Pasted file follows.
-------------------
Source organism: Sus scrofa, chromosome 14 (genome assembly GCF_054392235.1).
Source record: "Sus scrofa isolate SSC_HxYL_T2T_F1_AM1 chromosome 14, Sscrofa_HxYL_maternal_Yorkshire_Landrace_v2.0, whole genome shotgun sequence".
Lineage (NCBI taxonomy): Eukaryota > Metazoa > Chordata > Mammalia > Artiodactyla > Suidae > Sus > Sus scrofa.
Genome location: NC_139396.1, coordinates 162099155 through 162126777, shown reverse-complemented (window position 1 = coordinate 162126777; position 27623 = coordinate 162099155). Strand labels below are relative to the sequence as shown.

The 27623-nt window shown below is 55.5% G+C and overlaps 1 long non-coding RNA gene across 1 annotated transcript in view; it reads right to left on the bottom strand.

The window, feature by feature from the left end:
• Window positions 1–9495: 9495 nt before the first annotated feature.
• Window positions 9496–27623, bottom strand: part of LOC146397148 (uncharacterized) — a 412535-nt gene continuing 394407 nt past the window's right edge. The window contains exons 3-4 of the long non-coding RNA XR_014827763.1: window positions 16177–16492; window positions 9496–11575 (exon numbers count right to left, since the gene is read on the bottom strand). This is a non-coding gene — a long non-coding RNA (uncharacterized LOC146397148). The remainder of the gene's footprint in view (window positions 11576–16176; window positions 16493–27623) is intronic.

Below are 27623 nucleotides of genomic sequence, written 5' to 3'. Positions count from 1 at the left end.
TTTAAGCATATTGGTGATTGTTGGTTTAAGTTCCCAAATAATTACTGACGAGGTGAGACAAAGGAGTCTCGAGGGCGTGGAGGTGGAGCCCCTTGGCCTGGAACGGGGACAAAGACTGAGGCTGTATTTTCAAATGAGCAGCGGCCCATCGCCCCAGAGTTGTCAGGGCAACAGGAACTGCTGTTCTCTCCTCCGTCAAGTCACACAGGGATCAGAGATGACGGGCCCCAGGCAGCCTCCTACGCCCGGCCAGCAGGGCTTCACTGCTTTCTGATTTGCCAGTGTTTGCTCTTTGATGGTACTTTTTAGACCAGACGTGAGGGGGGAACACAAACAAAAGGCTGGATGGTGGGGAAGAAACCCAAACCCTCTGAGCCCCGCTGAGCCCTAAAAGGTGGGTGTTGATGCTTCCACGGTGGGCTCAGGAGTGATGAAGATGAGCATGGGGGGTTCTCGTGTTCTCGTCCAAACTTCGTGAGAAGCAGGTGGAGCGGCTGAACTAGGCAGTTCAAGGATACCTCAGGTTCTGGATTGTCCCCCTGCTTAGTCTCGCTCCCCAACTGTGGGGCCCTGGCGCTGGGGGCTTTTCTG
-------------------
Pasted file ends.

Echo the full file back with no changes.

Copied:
Source organism: Sus scrofa, chromosome 14 (genome assembly GCF_054392235.1).
Source record: "Sus scrofa isolate SSC_HxYL_T2T_F1_AM1 chromosome 14, Sscrofa_HxYL_maternal_Yorkshire_Landrace_v2.0, whole genome shotgun sequence".
Lineage (NCBI taxonomy): Eukaryota > Metazoa > Chordata > Mammalia > Artiodactyla > Suidae > Sus > Sus scrofa.
Genome location: NC_139396.1, coordinates 162099155 through 162126777, shown reverse-complemented (window position 1 = coordinate 162126777; position 27623 = coordinate 162099155). Strand labels below are relative to the sequence as shown.

The 27623-nt window shown below is 55.5% G+C and overlaps 1 long non-coding RNA gene across 1 annotated transcript in view; it reads right to left on the bottom strand.

The window, feature by feature from the left end:
• Window positions 1–9495: 9495 nt before the first annotated feature.
• Window positions 9496–27623, bottom strand: part of LOC146397148 (uncharacterized) — a 412535-nt gene continuing 394407 nt past the window's right edge. The window contains exons 3-4 of the long non-coding RNA XR_014827763.1: window positions 16177–16492; window positions 9496–11575 (exon numbers count right to left, since the gene is read on the bottom strand). This is a non-coding gene — a long non-coding RNA (uncharacterized LOC146397148). The remainder of the gene's footprint in view (window positions 11576–16176; window positions 16493–27623) is intronic.

Below are 27623 nucleotides of genomic sequence, written 5' to 3'. Positions count from 1 at the left end.
TTTAAGCATATTGGTGATTGTTGGTTTAAGTTCCCAAATAATTACTGACGAGGTGAGACAAAGGAGTCTCGAGGGCGTGGAGGTGGAGCCCCTTGGCCTGGAACGGGGACAAAGACTGAGGCTGTATTTTCAAATGAGCAGCGGCCCATCGCCCCAGAGTTGTCAGGGCAACAGGAACTGCTGTTCTCTCCTCCGTCAAGTCACACAGGGATCAGAGATGACGGGCCCCAGGCAGCCTCCTACGCCCGGCCAGCAGGGCTTCACTGCTTTCTGATTTGCCAGTGTTTGCTCTTTGATGGTACTTTTTAGACCAGACGTGAGGGGGGAACACAAACAAAAGGCTGGATGGTGGGGAAGAAACCCAAACCCTCTGAGCCCCGCTGAGCCCTAAAAGGTGGGTGTTGATGCTTCCACGGTGGGCTCAGGAGTGATGAAGATGAGCATGGGGGGTTCTCGTGTTCTCGTCCAAACTTCGTGAGAAGCAGGTGGAGCGGCTGAACTAGGCAGTTCAAGGATACCTCAGGTTCTGGATTGTCCCCCTGCTTAGTCTCGCTCCCCAACTGTGGGGCCCTGGCGCTGGGGGCTTTTCTG